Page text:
Price plunge as Chinese leave thermal coal out in the cold
Thermal coal exporter New Hope Corporation says China’s shipment squeeze on Australia is putting downward pressure on prices in all markets in the Pacific.
Managing director Shane Stephan said coal was being diverted to other markets where demand remained strong but at lower prices, because Chinese demand had dried up.
New Hope revenue from exports to China was down sharply to $11.8 million over the six months to January 31, compared with $78.7 million for the same period last year.
However, this was more than offset by increased sales into Japan, Taiwan and South Korea as New Hope’s revenue jumped 21 per cent to $616.7 million.
Mr Stephan said China was such a big producer and consumer that its actions dominated whatever happened in the Pacific market for thermal coal, with the biggest price falls evident for lower-grade product.
“It only needs to have a short period of imbalance between production and consumption and it can totally swamp the seaborne trade in the Pacific,” he said.
“So you end up with a very volatile 5500 kcal/kg price.
“That is what is going on now. Currently, China is not demanding imports of thermal coal and so that coal is finding another home somewhere else.”
Although there was no denying the impact that China’s actions, which have included long delays in processing imports, have had on price, Mr Stephan said the situation was nothing new and showed coal exporters had to be nimble and willing to shift market focus.
Asked whether he thought the Chinese import bottleneck was politically motivated, Mr Stephan said the drivers were not clear.
“It is not transparent … it has happened before and it will happen again,” he said.
The New Hope share price fell more than 11 per cent to $3.89 amid the concerns about Chinese demand and the company’s ongoing battle to secure mining approvals in Queensland.
Washington H. Soul Pattison-controlled New Hope’s earnings before interest, tax, depreciation and amortisation, before non-regular items, for the first half was $285.1 million, up 31 per cent on the same time last year.
Net profit after tax before non-regular items jumped 33 per cent to $159.8 million following New Hope increasing its share in the Bengalla mine in the Hunter Valley to 70 per cent after Rio Tinto sold its stake for $US606 million ($854 million).
New Hope is moving to 80 per cent ownership with the soon-to-be completed acquisition of Mitsui’s 10 per cent share.
Increased production at Bengalla saw the mine deliver a net profit after tax of $126.6 million, while Queensland mining operations contributed a NPAT of $110.9 million in a record first half for New Hope in which it declared a fully franked dividend of 8¢ a share.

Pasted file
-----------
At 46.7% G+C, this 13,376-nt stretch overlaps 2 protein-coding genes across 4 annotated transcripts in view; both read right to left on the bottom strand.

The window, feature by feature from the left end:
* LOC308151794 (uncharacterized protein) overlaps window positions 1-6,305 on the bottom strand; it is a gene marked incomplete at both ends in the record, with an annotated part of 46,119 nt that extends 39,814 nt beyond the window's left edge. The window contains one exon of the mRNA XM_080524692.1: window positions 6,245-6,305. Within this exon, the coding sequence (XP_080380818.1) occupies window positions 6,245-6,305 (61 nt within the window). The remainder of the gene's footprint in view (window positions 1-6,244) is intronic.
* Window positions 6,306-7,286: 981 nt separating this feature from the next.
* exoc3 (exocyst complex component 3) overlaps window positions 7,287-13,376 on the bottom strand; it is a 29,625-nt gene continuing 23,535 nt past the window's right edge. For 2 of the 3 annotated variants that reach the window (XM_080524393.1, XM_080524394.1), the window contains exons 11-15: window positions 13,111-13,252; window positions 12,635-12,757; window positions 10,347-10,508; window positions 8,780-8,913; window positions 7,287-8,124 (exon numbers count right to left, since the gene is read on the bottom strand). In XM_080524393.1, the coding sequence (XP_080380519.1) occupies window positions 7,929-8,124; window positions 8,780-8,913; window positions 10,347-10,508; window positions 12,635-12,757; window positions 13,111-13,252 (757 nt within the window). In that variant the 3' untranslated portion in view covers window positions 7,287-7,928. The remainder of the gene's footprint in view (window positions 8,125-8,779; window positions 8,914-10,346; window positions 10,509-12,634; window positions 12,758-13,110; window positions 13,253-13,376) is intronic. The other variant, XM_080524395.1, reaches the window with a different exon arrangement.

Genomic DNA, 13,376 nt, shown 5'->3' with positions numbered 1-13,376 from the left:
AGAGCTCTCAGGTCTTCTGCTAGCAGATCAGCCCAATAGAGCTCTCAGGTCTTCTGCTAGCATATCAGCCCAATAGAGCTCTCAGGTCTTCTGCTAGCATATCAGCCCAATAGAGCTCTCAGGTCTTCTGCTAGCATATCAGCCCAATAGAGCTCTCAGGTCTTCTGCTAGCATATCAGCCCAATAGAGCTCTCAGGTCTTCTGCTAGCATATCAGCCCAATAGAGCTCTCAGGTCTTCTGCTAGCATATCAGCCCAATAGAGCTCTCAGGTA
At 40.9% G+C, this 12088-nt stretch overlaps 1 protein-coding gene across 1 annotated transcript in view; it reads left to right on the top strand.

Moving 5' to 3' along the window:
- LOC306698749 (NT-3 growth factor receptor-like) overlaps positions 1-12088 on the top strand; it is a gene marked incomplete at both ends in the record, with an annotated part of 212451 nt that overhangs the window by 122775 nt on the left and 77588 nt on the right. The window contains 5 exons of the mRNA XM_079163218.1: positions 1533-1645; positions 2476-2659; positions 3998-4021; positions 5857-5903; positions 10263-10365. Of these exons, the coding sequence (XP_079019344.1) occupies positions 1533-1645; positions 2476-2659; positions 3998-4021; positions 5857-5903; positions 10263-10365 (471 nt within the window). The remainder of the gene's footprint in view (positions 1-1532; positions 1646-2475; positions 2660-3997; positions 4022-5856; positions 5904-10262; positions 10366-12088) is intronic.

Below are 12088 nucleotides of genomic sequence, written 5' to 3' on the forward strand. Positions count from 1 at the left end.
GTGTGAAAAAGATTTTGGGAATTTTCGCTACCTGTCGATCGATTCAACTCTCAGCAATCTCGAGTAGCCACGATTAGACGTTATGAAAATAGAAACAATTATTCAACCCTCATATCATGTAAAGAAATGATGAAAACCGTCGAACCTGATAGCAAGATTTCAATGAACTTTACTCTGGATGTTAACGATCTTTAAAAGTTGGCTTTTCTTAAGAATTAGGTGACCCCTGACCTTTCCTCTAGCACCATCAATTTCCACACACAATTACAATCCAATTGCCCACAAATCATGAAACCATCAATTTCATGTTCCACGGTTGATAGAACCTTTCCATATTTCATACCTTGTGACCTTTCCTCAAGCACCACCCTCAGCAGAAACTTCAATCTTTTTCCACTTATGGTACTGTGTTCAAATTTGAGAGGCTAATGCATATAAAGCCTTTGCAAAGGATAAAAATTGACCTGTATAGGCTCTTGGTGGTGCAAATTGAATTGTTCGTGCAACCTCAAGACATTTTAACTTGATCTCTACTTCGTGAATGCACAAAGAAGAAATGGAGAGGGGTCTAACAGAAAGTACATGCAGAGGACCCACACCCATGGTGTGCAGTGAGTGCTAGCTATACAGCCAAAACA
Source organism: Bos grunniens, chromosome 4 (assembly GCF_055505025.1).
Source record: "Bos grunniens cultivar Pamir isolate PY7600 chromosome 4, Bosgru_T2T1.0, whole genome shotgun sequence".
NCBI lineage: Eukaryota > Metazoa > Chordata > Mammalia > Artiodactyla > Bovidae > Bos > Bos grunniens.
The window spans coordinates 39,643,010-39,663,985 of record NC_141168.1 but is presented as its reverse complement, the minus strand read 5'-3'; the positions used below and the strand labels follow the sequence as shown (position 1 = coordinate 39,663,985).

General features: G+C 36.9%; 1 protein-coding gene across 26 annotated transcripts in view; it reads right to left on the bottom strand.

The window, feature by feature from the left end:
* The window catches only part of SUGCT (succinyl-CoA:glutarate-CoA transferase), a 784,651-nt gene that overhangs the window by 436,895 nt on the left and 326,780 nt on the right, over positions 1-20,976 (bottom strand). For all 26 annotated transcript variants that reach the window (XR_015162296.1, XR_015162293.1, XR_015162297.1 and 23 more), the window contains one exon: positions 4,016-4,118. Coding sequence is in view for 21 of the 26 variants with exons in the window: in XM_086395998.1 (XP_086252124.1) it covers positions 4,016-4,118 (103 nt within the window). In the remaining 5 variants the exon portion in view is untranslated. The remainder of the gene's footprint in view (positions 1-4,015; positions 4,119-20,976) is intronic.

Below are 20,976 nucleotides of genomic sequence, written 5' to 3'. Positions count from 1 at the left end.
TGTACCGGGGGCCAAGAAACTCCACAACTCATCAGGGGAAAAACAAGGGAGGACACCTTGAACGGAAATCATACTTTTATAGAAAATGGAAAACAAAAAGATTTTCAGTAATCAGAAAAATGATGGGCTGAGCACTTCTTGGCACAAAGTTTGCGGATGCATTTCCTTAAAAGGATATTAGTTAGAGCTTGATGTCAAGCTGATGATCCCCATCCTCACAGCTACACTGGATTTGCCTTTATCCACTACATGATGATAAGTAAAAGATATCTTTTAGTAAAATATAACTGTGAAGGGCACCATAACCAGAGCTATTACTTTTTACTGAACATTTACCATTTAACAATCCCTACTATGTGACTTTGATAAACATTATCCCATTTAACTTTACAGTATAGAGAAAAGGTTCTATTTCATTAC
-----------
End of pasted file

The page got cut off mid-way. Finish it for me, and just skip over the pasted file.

Mr Stephan hit out at the approval process for new coal mines in Australia, highlighting the need for New Hope to keep up supply to its customers.
The company remains anxious to secure the necessary approvals for the continuation of the New Acland mine in Queensland after years of uncertainty.
It welcomed the Queensland Land Court decision to recommend the approval of stage three of the mine and a subsequent decision by the Department of Environment and Science in its favour, but warned “we have a number of other steps to go through before the future of the mine is secured”.
Mr Stephan said Australia was losing market share to the US and Russian competitors because of the minefield approval process.
“The approval processes for coal in Australia are incredibly challenging and complex and expensive,” he said.
“The best evidence of that is the fact that coal prices have effectively doubled in Australian-dollar terms from 2015 to now and yet we are not seeing any material change in the volume of thermal coal being exported out of Australia.”
Thermal coal exports have hovered near 200 million to 205 million tonnes for the past four years.
The Adani saga in Queensland, Rio’s exit from thermal coal, Glencore’s commitment to a production cap and a NSW Land and Environment Court ruling last month that blocked Gloucester Resources’ proposed Rocky Hill coking coal mine on the ground that it would hasten climate change, have rocked industry confidence despite some impressive profit results.
“It is so challenging to get approvals for even just brownfields extensions of mines in Australia,” Mr Stephan said.
“What is happening is that we are losing market share to Russia, we are losing market share to the Americans.
“Our customers in Asia need the coal. The demand is there when as a country we are not in a position to meet that demand, so we are losing market share.”
Source: The Australian Financial Review